2. Failing to prioritise tasks. Many of us spend huge amounts of time on tasks that don’t get us, our team our or company where we are focused on going. Create a to-do list, and rank the tasks with reference to company, team and individual goals. Then work systematically on the tasks with the highest impact. This can be tricky, so it’s worth checking in with your team leader that you are on the same page about goals and how best to align your efforts with them.
    3. Focusing on being busy, rather than being productive. This is related to failing to prioritise. We can answer every single email, attend loads of meetings and take copious notes, and format all our documents beautifully, but if our efforts are not focused on productive tasks they are not good use of our time. Concentrating on high-impact tasks and leaving the rest for a quieter period makes for good time-management. The upcoming holiday season, which in most organisations sees the pace slow down, is a good time for updating the filing system or rearranging the work space.
    4. Not delegating where possible. Many of us – especially those with a perfectionist streak – hang on to tasks that could be done by somebody else. This is particularly difficult for new managers. Empowering team members and trusting them to do the job is in the best interests of all of you. Be clear about what the task is and when it should be accomplished by. It may not be perfect the first time, but by empowering team members you are freeing up time for tasks only you can do.

    Over the next couple of weeks, try these strategies.
    Keep a note of the time you save and let us know
    how much more productive you are able to be.

  4. Team meetings that run perfectly: follow the 5 Ps

    August 11, 2015 by Alison Hill

    By Alison Hill

    You probably spend a lot of your work day in meetings.  According to software company Atlassian, on average we attend a staggering 62 meetings a month, for a total of 31 hours. And we find half of them are a waste of time.

    Whether time in team meetings is time well spent or time wasted depends on the five Ps: purpose, planning, preparation, participation and P.S.



    A meeting needs to be the best way to use the hour or so it takes. Make sure the purpose is clear before the meeting begins, and start by stating what you hope to achieve in the time allotted. Be specific by saying something like, ‘We have an hour to decide between x and y, hear a report back from Z, and to revise the tasks allocations for the week.  By the end of the meeting we should have our decision and a list of seven tasks.’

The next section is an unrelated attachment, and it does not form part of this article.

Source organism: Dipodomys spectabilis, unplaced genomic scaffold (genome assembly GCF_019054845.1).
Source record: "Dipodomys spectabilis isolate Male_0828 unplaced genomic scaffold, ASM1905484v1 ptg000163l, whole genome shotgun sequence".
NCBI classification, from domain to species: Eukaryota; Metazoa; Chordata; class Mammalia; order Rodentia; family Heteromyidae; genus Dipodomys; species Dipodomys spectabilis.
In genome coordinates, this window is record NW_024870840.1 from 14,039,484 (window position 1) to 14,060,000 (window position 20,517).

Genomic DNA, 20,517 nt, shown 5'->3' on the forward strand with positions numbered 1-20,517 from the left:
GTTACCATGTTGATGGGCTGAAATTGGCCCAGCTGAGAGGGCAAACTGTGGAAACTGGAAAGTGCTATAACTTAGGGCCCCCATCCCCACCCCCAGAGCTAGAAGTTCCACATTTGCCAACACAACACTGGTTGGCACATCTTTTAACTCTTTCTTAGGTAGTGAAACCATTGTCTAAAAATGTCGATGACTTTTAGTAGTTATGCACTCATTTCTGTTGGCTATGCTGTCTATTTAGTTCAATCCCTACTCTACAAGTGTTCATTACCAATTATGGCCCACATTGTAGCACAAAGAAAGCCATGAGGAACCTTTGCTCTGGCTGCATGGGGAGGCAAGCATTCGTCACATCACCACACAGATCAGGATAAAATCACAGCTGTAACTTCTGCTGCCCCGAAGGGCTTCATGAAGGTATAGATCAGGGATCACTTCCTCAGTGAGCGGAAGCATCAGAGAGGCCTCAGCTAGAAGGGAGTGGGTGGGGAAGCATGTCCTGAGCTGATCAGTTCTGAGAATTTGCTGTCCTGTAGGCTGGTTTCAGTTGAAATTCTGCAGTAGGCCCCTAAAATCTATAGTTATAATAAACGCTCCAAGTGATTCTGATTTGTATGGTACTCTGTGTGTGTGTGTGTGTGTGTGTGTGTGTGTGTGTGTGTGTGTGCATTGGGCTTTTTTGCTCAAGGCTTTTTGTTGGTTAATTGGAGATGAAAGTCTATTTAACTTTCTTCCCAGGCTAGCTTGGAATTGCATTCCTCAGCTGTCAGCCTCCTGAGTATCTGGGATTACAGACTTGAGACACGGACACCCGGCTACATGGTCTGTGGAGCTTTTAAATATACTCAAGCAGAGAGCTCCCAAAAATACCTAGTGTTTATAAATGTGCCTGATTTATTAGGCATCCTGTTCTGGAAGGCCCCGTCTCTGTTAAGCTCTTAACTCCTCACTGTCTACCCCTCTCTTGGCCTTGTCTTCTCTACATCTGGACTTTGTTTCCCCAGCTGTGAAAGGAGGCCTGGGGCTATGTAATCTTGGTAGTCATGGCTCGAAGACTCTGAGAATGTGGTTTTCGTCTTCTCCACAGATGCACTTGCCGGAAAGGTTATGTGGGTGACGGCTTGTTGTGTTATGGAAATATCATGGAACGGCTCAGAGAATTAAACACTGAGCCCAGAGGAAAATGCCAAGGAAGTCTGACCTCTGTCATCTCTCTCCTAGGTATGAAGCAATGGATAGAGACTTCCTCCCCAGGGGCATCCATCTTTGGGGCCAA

Send out an agenda if you are responsible for running the meeting, or ask for one if you’re not. Be clear about what the outcomes should be, invite those who need to be part of the decision-making, and leave out those who don’t. Arrange the agenda items so that the most important items, or those that involve the entire team, are dealt with first.

    Allocate a time to each item and move o when the time is up. This way you will cover everything and avoid the team leaving feeling cynical and sour about wasted time. Have a designated note taker who will pay attention and record decisions


    Read the agenda before the meeting. Think about the issues and consider what you will contribute. Do your research before the meeting if items on the agenda are a mystery to you. Having to explain to one team member what the rest already know is a time waster, and a poor reflection on you.

    Make sure you have any reports, facts, statistics or examples with you, as well as any items to be handed to team members. Take along extra copies of the agenda. If you use a whiteboard or projector, make sure they are set up before you start.


    Make the hour count. Concentrate and participate. Leave your laptop and devices outside the room (unless you ABSOLUTELY must be contactable, in which case switch to silent and leave the room to answer calls). Don’t ramble, and don’t introduce a topic that isn’t on the agenda. If it’s really, really important, mention it and set up another time to discuss it.

    If others are not participating, ask them for their opinion. Most importantly, don’t do other work, or daydream, or start side conversations. That merely demonstrates disrespect for others in your team.


    Following up after a meeting is perhaps the most important step. It’s a good idea to have the note taker record actions and decisions and who is responsible for them, and distribute them to all the meeting participants straight after the meeting, or at least by the next morning. Put a deadline against as many actions as possible, and then get them done. That way your team meetings will become surprisingly productive.

    Do you have tips to share about making time in team meetings productive? Let us know.

    Find out about Challenge Consulting’s tailor-made team building workshops here.